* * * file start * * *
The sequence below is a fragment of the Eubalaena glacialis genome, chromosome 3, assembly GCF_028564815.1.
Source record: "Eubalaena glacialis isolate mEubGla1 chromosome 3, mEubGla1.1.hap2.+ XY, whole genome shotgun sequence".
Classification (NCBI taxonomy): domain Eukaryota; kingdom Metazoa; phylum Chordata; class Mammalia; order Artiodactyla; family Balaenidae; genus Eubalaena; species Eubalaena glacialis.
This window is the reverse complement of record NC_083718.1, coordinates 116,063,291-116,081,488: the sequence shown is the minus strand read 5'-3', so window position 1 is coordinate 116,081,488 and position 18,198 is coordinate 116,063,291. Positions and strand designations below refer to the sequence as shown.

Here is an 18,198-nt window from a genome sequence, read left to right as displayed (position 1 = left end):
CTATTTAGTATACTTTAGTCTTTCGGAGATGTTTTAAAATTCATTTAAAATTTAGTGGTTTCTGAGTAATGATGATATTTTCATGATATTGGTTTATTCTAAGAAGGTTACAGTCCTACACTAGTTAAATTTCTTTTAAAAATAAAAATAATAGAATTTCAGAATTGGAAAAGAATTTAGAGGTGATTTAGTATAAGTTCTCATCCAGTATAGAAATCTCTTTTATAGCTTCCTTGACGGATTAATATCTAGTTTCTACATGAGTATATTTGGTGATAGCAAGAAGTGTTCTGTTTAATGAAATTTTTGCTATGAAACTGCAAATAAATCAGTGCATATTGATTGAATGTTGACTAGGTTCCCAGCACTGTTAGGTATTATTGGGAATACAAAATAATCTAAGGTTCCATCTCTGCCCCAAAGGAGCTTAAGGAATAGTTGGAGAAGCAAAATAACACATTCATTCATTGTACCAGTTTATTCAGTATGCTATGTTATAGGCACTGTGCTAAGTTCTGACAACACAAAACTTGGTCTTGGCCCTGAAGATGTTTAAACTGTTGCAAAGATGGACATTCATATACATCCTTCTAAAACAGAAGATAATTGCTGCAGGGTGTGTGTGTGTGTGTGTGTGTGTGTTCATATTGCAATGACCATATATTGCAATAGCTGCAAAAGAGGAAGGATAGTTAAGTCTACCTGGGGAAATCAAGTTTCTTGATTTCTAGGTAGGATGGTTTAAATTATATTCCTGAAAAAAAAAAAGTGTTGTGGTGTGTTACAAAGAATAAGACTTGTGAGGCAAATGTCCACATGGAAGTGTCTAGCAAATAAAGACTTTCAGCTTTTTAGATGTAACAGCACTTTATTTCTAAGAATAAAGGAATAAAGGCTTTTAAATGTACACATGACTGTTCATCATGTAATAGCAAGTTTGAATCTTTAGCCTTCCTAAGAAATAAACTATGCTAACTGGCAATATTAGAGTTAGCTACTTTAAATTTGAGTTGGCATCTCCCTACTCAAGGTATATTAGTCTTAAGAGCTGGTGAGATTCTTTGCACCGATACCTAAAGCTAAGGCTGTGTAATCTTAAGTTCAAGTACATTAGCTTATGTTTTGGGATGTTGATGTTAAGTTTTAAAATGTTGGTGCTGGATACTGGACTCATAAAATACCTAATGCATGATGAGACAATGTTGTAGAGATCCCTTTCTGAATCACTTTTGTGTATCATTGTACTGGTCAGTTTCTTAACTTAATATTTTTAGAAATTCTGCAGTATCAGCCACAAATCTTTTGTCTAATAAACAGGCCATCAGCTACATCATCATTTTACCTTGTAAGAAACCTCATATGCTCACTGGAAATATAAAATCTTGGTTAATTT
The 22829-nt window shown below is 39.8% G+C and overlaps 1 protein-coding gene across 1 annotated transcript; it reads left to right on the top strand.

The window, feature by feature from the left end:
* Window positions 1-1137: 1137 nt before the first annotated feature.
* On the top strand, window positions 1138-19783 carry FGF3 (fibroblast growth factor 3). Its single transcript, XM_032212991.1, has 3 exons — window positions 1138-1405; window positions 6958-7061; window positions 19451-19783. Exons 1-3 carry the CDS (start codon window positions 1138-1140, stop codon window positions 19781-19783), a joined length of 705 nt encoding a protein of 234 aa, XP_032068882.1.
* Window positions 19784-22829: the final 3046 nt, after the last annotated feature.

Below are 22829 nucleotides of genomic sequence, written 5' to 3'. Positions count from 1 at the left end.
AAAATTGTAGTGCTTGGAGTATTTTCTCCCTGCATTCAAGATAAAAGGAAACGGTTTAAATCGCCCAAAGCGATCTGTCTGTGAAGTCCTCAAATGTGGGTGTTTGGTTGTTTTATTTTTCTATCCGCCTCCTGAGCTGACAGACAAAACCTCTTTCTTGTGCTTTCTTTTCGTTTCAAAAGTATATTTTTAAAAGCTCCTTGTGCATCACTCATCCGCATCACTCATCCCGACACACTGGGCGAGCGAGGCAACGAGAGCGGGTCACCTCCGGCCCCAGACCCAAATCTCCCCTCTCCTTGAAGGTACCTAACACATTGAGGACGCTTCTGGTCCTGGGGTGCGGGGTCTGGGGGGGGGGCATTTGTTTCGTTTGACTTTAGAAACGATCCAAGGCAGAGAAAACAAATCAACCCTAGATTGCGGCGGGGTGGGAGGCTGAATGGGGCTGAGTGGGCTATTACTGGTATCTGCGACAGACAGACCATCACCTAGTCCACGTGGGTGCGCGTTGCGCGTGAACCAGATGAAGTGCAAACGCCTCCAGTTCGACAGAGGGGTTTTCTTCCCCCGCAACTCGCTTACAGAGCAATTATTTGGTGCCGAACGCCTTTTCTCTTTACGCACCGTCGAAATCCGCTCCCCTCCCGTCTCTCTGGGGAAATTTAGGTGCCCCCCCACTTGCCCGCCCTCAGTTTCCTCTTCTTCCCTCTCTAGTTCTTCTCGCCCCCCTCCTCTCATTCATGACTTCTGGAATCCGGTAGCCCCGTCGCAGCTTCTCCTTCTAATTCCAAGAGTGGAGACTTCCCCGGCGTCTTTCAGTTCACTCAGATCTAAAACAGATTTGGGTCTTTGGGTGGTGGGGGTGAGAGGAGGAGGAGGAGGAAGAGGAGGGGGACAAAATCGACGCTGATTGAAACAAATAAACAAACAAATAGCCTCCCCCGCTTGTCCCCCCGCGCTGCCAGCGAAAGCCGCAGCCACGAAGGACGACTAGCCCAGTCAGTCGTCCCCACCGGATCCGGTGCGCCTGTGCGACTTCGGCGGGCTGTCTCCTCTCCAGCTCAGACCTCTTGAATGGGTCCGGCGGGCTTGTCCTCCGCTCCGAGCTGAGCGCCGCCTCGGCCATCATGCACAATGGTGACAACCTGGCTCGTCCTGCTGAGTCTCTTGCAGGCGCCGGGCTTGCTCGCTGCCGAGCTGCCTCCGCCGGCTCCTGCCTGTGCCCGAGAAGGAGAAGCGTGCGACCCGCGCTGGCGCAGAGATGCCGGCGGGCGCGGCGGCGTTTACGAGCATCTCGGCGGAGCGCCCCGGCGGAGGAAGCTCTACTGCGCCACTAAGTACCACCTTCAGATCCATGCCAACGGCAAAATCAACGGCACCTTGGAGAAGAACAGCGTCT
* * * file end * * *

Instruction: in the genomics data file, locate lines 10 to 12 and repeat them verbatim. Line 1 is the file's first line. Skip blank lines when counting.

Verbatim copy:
* On the top strand, window positions 1138-19783 carry FGF3 (fibroblast growth factor 3). Its single transcript, XM_032212991.1, has 3 exons — window positions 1138-1405; window positions 6958-7061; window positions 19451-19783. Exons 1-3 carry the CDS (start codon window positions 1138-1140, stop codon window positions 19781-19783), a joined length of 705 nt encoding a protein of 234 aa, XP_032068882.1.
* Window positions 19784-22829: the final 3046 nt, after the last annotated feature.

Below are 22829 nucleotides of genomic sequence, written 5' to 3'. Positions count from 1 at the left end.